Advanced Vehicle Manufacturing Electric Bus Recharges in 10 Minutes
By Kyle Lindsay
Friday, May 11, 2018 - 10:05
Advanced Vehicle Manufacturing unveiled an electric shuttle bus that can recharge in just 10 minutes at the ACT Expo green transport conference in Long Beach, California.
The 27-foot all-electric AVM EV27 bus takes about the same time to recharge as it does to fill a gas tank on a similar vehicle.
“That gives operators an advantage because they can spend more time driving and less time charging,” said Larry Brennan, chief executive for Advanced Vehicle Manufacturing, or AVM.
A different chemistry is behind the rapid charging time. The cells have forsaken the traditional lithium ion composition of cellphone, laptop and electric vehicle batteries for lithium-titanate. So-called LTO batteries are less energy dense than lithium ion, but they can withstand faster charge rates and last longer — for more than 20,000 charge cycles.
Fast charging means the bus can use a smaller battery. The one powering the EV27 is less than 50 kilowatt hours — only slightly larger than the battery pack on a typical all-electric passenger car like the Nissan Leaf.
In addition to the EV27, AVM will also offer the electric shuttle bus in 21- and 33-foot lengths.
The buses are designed for loop-based routes on corporate and school campuses, and at hotels and airports — applications “where charging for 10 minutes every few hours makes the range of the vehicle functionally unlimited,” Brennan said.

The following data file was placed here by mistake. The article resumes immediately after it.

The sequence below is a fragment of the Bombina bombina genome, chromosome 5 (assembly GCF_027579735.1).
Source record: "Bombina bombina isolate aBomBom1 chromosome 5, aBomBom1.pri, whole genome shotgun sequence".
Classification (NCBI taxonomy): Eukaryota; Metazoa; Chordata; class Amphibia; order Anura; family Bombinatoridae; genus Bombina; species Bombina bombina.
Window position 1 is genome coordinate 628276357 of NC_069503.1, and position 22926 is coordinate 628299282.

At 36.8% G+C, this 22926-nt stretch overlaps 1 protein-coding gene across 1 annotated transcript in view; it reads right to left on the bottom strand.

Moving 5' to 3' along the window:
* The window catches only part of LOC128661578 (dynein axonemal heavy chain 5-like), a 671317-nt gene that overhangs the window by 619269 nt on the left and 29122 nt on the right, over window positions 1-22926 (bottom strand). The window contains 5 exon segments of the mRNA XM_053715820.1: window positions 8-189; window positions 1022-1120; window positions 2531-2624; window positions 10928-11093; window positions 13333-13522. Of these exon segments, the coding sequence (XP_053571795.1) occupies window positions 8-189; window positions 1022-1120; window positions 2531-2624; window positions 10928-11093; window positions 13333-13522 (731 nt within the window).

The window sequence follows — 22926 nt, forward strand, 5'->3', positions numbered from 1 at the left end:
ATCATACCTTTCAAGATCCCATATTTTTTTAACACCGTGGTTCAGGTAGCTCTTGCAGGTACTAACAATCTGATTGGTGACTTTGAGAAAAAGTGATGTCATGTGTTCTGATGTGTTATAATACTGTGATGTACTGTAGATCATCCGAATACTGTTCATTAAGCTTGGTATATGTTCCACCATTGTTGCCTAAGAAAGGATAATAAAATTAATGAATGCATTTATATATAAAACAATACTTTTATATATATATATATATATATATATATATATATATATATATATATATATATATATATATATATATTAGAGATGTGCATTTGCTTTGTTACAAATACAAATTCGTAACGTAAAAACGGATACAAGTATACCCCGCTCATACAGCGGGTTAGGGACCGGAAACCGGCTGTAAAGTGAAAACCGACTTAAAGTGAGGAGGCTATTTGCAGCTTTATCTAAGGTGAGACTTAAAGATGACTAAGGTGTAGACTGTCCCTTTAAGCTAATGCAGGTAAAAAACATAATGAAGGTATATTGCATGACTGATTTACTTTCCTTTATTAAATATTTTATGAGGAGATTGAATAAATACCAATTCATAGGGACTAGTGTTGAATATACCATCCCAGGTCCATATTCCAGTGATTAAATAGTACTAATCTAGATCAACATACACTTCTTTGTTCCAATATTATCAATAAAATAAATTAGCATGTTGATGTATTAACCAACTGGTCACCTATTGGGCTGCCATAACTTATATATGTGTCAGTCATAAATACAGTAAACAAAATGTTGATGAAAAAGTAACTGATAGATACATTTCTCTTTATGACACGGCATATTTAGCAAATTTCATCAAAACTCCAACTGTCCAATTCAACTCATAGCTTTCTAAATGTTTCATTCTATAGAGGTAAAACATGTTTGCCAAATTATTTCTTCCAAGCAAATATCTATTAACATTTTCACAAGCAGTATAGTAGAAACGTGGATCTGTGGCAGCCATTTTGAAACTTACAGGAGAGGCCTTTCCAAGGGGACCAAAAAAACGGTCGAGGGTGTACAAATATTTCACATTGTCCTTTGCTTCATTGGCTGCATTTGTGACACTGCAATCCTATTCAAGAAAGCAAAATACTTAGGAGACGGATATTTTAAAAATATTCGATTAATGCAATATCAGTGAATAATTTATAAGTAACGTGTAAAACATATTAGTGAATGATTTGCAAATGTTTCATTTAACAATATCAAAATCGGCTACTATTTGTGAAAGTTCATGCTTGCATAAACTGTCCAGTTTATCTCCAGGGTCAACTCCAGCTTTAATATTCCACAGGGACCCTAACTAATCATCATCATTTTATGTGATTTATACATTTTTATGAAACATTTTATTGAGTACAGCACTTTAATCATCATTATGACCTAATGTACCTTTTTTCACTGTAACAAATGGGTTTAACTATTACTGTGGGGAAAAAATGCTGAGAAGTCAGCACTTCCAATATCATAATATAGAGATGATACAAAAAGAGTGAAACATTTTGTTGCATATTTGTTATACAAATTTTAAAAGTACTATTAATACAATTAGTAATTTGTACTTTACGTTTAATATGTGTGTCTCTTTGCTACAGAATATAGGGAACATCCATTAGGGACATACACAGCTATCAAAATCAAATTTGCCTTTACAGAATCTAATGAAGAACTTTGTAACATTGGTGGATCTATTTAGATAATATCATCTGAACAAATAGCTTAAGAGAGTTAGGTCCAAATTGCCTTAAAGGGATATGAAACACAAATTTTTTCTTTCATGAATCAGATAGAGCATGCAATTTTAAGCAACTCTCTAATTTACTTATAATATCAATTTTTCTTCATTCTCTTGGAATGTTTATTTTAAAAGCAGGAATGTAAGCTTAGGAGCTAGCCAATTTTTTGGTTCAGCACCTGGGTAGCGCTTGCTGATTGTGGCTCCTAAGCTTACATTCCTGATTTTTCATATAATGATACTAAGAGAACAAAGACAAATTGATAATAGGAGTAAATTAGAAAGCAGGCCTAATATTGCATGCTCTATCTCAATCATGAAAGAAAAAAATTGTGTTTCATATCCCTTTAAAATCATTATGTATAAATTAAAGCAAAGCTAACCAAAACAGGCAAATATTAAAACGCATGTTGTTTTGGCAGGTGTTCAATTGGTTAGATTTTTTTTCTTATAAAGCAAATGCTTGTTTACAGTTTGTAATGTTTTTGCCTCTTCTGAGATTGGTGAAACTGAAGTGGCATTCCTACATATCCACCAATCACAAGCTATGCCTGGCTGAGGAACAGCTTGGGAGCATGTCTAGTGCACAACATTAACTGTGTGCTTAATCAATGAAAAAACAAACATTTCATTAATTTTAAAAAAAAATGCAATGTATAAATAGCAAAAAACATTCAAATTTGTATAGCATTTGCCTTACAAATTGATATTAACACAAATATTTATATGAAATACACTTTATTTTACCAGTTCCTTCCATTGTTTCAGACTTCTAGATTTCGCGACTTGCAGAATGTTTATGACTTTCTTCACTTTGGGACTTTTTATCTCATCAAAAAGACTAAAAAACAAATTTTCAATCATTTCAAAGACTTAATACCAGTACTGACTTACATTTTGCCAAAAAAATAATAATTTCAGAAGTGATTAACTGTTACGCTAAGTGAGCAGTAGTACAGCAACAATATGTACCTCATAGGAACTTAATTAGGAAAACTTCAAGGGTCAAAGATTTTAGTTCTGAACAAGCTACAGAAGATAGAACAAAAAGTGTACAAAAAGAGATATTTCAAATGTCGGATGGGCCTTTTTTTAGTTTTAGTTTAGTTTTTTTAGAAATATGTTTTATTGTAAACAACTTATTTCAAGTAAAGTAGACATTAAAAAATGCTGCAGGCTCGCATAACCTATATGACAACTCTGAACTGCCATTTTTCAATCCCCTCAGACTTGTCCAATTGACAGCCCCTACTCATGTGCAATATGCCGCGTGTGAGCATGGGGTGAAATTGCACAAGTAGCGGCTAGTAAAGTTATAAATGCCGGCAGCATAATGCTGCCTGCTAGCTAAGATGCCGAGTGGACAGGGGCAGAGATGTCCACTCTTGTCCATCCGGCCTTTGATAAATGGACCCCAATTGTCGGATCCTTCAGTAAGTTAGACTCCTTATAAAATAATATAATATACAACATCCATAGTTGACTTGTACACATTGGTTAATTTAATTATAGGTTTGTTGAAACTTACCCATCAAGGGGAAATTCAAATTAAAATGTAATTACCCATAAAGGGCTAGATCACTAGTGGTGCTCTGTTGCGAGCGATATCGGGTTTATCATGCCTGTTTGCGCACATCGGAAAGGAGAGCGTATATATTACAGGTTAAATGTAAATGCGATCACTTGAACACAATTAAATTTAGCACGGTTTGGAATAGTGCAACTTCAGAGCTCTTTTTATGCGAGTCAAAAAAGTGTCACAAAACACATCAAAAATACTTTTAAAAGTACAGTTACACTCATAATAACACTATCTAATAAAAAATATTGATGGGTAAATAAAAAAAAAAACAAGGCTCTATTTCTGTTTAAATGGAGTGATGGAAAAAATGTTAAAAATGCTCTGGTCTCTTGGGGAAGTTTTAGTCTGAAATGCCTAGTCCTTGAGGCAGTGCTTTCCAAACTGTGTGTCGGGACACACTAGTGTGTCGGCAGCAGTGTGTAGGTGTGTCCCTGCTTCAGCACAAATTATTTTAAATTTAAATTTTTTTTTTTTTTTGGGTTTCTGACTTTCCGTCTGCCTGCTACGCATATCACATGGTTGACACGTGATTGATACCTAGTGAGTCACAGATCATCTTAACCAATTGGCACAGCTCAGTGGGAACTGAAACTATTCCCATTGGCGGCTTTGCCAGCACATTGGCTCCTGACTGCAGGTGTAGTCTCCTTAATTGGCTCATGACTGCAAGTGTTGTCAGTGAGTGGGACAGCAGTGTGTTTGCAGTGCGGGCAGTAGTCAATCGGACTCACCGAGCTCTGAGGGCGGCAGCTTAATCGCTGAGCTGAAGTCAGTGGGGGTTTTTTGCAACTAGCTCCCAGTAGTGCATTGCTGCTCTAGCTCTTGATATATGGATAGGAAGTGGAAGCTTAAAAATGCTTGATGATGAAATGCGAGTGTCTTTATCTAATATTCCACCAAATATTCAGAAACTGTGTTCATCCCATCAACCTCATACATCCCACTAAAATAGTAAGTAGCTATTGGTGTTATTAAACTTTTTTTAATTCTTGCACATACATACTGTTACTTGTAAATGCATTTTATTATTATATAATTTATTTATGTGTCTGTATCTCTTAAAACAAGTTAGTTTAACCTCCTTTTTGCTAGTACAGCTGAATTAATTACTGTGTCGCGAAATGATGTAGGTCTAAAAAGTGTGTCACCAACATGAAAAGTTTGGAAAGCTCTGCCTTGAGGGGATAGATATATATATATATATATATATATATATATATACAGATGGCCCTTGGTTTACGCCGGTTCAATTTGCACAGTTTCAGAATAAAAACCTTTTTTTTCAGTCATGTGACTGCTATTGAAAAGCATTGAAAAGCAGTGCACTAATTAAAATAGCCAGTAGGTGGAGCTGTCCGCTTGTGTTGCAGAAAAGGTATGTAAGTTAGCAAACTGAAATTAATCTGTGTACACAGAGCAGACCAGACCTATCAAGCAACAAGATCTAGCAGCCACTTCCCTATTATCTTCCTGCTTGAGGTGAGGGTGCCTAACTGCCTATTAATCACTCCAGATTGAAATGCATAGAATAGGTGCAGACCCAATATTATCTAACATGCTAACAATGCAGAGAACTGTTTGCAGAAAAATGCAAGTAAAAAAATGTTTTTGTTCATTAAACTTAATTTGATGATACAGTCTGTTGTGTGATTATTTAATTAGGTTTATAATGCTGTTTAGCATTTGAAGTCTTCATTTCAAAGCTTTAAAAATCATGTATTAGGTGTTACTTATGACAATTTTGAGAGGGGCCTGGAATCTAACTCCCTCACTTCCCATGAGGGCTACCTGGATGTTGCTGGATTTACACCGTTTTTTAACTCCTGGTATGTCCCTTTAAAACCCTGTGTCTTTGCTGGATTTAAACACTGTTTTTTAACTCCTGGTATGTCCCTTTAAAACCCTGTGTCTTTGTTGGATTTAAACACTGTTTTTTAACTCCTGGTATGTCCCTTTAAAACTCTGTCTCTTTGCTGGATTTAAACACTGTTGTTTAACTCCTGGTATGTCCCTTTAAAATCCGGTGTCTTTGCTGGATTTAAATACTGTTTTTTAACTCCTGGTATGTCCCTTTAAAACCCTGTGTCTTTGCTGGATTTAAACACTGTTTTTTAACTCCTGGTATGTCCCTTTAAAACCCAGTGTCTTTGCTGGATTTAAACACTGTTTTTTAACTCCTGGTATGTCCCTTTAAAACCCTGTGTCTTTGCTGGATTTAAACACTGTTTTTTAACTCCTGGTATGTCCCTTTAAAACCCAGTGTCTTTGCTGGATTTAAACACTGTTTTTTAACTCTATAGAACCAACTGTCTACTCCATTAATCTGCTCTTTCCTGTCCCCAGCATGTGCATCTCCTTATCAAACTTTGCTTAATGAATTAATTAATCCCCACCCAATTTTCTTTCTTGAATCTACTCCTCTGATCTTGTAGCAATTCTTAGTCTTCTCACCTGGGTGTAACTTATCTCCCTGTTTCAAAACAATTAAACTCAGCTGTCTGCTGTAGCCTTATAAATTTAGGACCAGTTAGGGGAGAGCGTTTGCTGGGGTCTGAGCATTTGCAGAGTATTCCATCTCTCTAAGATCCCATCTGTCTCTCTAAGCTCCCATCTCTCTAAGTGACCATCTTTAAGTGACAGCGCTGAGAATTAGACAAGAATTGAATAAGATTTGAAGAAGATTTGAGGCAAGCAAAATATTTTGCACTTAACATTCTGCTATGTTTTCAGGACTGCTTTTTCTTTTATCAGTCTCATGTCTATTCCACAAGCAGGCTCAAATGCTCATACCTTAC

Brennan prefers measuring efficiency in miles per minute rather than miles per charge. By that metric, an AVM shuttle could travel a couple of hours, stop for a quick recharge and keep going. That reduces the number of charges required compared with an overnight or multiple-hour charging scheme.
The first batch of AVM shuttle buses will be made in Zhuhai, China. But Brennan said AVM can accommodate customers that are required to buy American by building at partner facilities in Atlanta and Fort Worth, Texas.
The EV27 is the result of a five-year joint venture with the Chinese company, Yinlong Energy. Yinlong has used LTO batteries on a range of commercial vehicles in China, including buses and vans that collectively add up to “tens of thousands of units and millions of miles” on the road, Brennan said, AVM is Yinlong’s exclusive North American partner.
AVM is part of the Los Angeles Cleantech Incubator project. Brennan said AVM already has purchase commitments for more than 250 vehicles, some of which will be in its Los Angeles home market.
Over the next year, Brennan expects AVM to also move into two ancillary businesses — building the 350-kilowatt charging infrastructure to support its EVs, and energy storage.
After 10,000 charge cycles, the LTO batteries retain 95 percent of their efficiency, Brennan said. AVM has already developed a prototype energy storage system.
“Even after the vehicle service life is done, the battery has a second life in energy storage,” said Brennan. “That’s going to be a growing market now that we’re moving to renewables.”